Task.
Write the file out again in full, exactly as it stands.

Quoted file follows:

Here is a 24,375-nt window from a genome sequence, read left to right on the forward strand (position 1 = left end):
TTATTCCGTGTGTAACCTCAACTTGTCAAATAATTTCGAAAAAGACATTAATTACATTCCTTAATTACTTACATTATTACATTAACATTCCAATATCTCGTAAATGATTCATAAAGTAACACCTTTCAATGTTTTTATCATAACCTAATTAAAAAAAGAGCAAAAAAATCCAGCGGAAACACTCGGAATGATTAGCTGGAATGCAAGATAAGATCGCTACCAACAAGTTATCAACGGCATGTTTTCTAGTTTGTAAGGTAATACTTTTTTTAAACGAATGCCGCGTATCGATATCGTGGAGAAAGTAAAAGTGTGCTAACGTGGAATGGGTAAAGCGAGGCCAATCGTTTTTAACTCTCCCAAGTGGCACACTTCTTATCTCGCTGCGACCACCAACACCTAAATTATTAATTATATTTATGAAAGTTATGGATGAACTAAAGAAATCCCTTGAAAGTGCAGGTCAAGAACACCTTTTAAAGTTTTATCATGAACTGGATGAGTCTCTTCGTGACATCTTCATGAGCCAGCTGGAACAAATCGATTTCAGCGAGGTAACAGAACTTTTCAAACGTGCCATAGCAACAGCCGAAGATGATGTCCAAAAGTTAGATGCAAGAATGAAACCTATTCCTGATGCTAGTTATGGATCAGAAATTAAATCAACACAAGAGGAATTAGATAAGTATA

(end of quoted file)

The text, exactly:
Here is a 24,375-nt window from a genome sequence, read left to right on the forward strand (position 1 = left end):
TTATTCCGTGTGTAACCTCAACTTGTCAAATAATTTCGAAAAAGACATTAATTACATTCCTTAATTACTTACATTATTACATTAACATTCCAATATCTCGTAAATGATTCATAAAGTAACACCTTTCAATGTTTTTATCATAACCTAATTAAAAAAAGAGCAAAAAAATCCAGCGGAAACACTCGGAATGATTAGCTGGAATGCAAGATAAGATCGCTACCAACAAGTTATCAACGGCATGTTTTCTAGTTTGTAAGGTAATACTTTTTTTAAACGAATGCCGCGTATCGATATCGTGGAGAAAGTAAAAGTGTGCTAACGTGGAATGGGTAAAGCGAGGCCAATCGTTTTTAACTCTCCCAAGTGGCACACTTCTTATCTCGCTGCGACCACCAACACCTAAATTATTAATTATATTTATGAAAGTTATGGATGAACTAAAGAAATCCCTTGAAAGTGCAGGTCAAGAACACCTTTTAAAGTTTTATCATGAACTGGATGAGTCTCTTCGTGACATCTTCATGAGCCAGCTGGAACAAATCGATTTCAGCGAGGTAACAGAACTTTTCAAACGTGCCATAGCAACAGCCGAAGATGATGTCCAAAAGTTAGATGCAAGAATGAAACCTATTCCTGATGCTAGTTATGGATCAGAAATTAAATCAACACAAGAGGAATTAGATAAGTATA